The suspect was sheathed in camouflage body armor, wore a helmet and carried an M4 style rifle -- a shorter, lighter version of the M16 assault rifle -- when police arrived earlier this week at the Arrowhead Mobile Home Park in Coffee County, Alabama in response to a call about a domestic disturbance.
This wasn’t the suspect’s first brush with the law. According to court records and reporting by the Associated Press, last November a local woman asked a judge for a court order protecting her from alleged abuse by the man.
She accused him of sexually assaulting her while she was incapacitated and feared he would harm her after learning she was pressing charges, according to reports. The Alabama judge refused the protection order following a hearing in January, ruling the woman didn't have a "qualifying relationship" with the suspect, whom she said she did not know before the alleged assault.
When police arrived, the suspect allegedly opened fire, killing veteran Auburn, Alabama police officer William Buechner and wounding two other responding law enforcement officers.
As we await the results of the full investigation into the shooting, it’s reasonable to assume that the suspect knew officers were coming and intentionally waiting to attack them – hence the body armor and helmet.
Unfortunately, these types of ambush attacks against law enforcement officers aren’t new.
Over the last few years, we have seen a steady increase in ambush style attacks and felonious killings of law enforcement officers with 2016 spiking to over 170 officers killed in the line of duty overall. Ambush style attacks that year were up 62%
We’ve also witnessed an overall increase in the number of assaults against law enforcement officers with 58,627 assaults in 2016 rising to 61, 995 in 2017. Current FBI statistics indicate that although overall officer deaths from all causes have declined so far this year, the majority of those deaths have been reported as feloniously killed in 2019.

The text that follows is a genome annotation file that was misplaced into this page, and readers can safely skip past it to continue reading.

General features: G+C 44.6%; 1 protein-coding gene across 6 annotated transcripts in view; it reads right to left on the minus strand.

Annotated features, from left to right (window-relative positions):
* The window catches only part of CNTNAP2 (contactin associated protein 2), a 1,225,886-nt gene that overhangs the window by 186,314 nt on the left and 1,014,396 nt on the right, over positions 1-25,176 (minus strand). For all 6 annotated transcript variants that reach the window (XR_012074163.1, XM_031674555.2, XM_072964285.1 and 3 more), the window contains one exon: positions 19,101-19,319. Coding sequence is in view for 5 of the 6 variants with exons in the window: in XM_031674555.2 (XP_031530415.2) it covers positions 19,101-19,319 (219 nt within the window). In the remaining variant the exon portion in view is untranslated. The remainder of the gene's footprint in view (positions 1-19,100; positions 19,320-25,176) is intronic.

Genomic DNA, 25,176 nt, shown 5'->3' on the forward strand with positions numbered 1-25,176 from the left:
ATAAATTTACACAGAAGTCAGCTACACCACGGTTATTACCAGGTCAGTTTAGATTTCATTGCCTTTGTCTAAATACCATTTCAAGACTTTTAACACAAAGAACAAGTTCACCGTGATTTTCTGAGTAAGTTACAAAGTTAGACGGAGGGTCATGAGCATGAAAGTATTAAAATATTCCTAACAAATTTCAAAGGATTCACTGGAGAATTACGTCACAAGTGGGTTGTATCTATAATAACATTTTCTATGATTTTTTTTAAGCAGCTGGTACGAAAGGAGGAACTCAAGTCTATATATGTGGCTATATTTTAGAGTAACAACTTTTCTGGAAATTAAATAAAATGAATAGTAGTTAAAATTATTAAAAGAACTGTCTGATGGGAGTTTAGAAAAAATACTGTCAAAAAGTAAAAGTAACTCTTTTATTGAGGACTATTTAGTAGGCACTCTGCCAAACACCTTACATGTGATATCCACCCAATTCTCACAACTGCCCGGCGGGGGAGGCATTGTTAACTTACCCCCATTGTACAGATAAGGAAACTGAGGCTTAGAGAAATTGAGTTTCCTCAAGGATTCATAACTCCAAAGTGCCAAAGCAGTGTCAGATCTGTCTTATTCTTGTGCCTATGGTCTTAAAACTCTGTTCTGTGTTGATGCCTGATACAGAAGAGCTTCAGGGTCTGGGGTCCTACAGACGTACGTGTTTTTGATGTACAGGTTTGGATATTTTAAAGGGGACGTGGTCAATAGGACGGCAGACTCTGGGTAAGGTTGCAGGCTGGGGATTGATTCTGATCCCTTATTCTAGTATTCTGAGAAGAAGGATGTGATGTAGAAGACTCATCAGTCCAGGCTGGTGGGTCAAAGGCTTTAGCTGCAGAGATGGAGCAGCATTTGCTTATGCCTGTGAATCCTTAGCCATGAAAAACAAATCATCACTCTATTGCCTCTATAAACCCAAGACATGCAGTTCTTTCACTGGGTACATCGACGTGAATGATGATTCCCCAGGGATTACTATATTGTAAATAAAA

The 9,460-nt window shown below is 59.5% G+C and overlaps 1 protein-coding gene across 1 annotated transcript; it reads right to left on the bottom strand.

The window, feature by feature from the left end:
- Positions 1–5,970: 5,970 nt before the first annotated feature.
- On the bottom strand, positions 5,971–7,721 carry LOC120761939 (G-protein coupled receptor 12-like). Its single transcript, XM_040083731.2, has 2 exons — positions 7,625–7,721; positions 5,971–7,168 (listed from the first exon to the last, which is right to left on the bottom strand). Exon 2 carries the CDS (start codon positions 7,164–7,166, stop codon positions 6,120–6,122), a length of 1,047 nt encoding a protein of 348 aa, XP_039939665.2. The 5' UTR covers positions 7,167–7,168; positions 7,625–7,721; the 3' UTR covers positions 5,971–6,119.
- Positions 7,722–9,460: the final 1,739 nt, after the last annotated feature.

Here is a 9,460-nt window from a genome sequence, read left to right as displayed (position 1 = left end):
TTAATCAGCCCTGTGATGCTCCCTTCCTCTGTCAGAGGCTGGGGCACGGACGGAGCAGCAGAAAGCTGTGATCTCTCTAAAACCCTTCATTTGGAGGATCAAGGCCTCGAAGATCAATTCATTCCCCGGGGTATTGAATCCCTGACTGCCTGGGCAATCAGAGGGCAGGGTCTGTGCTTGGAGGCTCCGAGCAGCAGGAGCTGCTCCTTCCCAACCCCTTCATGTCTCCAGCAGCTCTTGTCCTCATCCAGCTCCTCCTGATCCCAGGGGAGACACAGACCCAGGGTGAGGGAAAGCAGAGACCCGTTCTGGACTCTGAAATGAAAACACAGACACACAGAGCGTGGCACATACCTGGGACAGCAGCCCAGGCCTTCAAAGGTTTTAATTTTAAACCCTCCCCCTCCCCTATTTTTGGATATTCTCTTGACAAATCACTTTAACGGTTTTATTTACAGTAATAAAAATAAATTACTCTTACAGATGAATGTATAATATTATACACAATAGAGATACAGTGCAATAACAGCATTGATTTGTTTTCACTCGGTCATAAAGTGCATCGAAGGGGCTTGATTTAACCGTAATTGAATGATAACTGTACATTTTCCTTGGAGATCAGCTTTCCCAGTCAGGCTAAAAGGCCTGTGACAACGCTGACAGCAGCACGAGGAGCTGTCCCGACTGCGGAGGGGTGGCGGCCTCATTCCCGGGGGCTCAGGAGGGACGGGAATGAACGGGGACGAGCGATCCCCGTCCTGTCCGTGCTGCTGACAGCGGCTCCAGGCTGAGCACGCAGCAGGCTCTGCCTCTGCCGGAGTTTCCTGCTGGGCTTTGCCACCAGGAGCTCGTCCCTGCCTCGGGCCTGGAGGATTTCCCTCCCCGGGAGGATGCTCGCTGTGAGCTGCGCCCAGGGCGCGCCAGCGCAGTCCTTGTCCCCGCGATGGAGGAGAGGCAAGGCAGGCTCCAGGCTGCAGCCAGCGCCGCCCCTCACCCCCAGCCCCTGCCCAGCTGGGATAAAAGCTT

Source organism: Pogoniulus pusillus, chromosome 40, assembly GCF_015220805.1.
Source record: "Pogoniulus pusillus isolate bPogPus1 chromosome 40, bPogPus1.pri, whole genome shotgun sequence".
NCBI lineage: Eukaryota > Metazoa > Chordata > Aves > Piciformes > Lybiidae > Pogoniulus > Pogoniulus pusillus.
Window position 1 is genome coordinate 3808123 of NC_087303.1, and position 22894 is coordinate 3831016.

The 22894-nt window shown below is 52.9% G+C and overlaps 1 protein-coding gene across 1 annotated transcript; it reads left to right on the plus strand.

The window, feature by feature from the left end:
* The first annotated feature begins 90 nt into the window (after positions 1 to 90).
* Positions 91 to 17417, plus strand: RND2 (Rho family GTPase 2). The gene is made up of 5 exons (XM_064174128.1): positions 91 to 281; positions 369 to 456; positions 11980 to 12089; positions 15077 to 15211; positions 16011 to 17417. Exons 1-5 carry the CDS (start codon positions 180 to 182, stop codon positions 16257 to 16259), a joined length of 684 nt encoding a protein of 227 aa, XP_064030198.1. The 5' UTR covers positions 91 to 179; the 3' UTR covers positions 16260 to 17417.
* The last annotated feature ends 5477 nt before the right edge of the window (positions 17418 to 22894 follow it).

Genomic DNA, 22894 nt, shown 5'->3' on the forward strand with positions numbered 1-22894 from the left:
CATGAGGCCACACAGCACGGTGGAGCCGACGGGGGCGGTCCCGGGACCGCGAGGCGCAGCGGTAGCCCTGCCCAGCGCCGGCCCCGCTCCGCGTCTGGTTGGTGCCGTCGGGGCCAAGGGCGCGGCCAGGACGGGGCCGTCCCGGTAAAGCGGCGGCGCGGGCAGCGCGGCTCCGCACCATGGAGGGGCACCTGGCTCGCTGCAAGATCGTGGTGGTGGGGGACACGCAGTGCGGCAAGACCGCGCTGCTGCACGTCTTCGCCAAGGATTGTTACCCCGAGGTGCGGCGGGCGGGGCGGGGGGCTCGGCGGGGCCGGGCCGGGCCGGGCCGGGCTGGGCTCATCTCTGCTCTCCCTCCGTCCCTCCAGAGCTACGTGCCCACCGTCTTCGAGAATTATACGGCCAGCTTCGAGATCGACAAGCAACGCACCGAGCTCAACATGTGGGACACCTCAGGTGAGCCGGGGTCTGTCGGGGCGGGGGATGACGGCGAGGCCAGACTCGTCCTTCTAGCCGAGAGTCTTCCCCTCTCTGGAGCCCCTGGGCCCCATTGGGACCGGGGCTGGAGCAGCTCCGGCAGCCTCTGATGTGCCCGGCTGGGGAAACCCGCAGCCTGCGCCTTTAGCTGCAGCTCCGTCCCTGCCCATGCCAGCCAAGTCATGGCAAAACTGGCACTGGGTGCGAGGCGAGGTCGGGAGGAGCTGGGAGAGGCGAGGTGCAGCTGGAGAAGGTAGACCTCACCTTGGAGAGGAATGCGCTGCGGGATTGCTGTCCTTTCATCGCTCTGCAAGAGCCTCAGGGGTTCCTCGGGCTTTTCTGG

In the case of the Alabama killing, the state charged the suspect with capital murder, three counts of attempted murder and a count of second-degree domestic abuse, which carries the possibility of the death penalty, in Alabama. .
“When you shoot a police officer, we’re going to pursue the death penalty,” Lee County District Attorney Brandon Hughes reportedly said at a news conference announcing the charges against the Alabama suspect.
And while Alabama has a death penalty, it is only one of 32 states that do, even when a police officer is killed.
Why won’t states institute the death penalty, at the least for those that kill cops?
“I feel sorry for the officer,” a candidate for district attorney in Contra Costa County, California said last year in response to a question about why he didn’t support the death penalty for those that are convicted of killing law enforcement officers. “It’s part of the risk they take as being an officer of the law.”
We have some states that have and follow death penalty laws and others that don't. We see local district attorneys and governors that also won't follow their states laws or -- some may argue --- can go overboard with it. These inconsistencies can subject the victims and their families to an uneven application of justice.